In the Interest of Being Creditworthy

The term “creditworthiness” refers to an individual’s eligibility to borrow money. Lenders assess the creditworthiness of anyone who applies for a loan, a mortgage or a credit card to determine whether or not they represent a good lending risk. Ever since the nationwide financial crisis, most banks are seeking only the most creditworthy consumers to avail of the opportunity to borrow money.

There are three major credit bureaus: the Trans Union, Experian and Equifax. These bureaus are used by banks to request someone’s credit report during the process of evaluating their creditworthiness. Your annual income, the length of time you have resided at your current address, the amount and specific type of your assets, your bank account balances including checking and savings, whether or not you pay your bills in timely manner, how long you have been employed with your current employer and other determining factors play into a creditor’s decision-making process when they are considering offering you a loan or line of credit.

While all creditors have different criteria, in general, should any of the following appear on an applicant’s credit report, they would be considered a poor credit risk and likely not be availed of the best interest rate, if they are even offered a loan at all.

Habitual non-payment of bills or paying bills late are big “no-nos,” so to speak.

According to FICO, a credit scoring company, an individual’s payment history is the greatest influence on their credit score, accounting for 35% of their number.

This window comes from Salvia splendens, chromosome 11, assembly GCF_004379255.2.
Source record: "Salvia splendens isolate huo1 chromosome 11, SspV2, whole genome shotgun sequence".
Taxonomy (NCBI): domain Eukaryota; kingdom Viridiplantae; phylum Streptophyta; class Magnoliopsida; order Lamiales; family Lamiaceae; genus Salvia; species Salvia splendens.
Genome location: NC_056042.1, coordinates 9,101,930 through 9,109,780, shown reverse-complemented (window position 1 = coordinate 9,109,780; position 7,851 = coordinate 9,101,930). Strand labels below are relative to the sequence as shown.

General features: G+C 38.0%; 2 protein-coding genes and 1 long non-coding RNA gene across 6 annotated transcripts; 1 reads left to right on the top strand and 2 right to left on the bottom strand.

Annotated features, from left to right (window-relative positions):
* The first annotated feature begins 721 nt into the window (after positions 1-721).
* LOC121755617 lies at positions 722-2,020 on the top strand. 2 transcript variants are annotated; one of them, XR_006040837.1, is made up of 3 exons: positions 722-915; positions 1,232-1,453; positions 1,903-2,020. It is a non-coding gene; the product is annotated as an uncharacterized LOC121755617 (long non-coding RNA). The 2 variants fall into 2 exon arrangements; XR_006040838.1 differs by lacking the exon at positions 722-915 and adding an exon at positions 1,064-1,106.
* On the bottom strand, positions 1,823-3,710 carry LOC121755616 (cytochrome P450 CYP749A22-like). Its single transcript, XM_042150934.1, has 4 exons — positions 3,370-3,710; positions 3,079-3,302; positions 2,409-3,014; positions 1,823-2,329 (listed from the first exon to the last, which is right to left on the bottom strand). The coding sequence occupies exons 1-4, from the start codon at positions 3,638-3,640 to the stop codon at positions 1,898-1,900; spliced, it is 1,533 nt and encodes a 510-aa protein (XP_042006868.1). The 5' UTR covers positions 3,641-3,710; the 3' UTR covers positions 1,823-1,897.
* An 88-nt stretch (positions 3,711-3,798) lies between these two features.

Likewise, it does not look good if your report shows that you have had any accounts turned over to a collection agency. This typically indicates that you have defaulted on your bill long enough for your creditor to deem the amount an “uncollectible,” write it off their books, and turn it over to a third-party collection agency to attempt to recoup the amount owed.

Should any one of these be present on your credit report alone or in combination: repossessions, liens, legal judgments, and bankruptcies, it will have long-term negative consequences on your ability to borrow money or open a credit card account.

If you find yourself to be in a bad financial situation for whatever reason, the best thing to do is contact your creditor as soon as possible and explain your situation.

Most, in the interest of collecting what is owed to them, will be willing to work out a different payment schedule in order to prevent you from defaulting.

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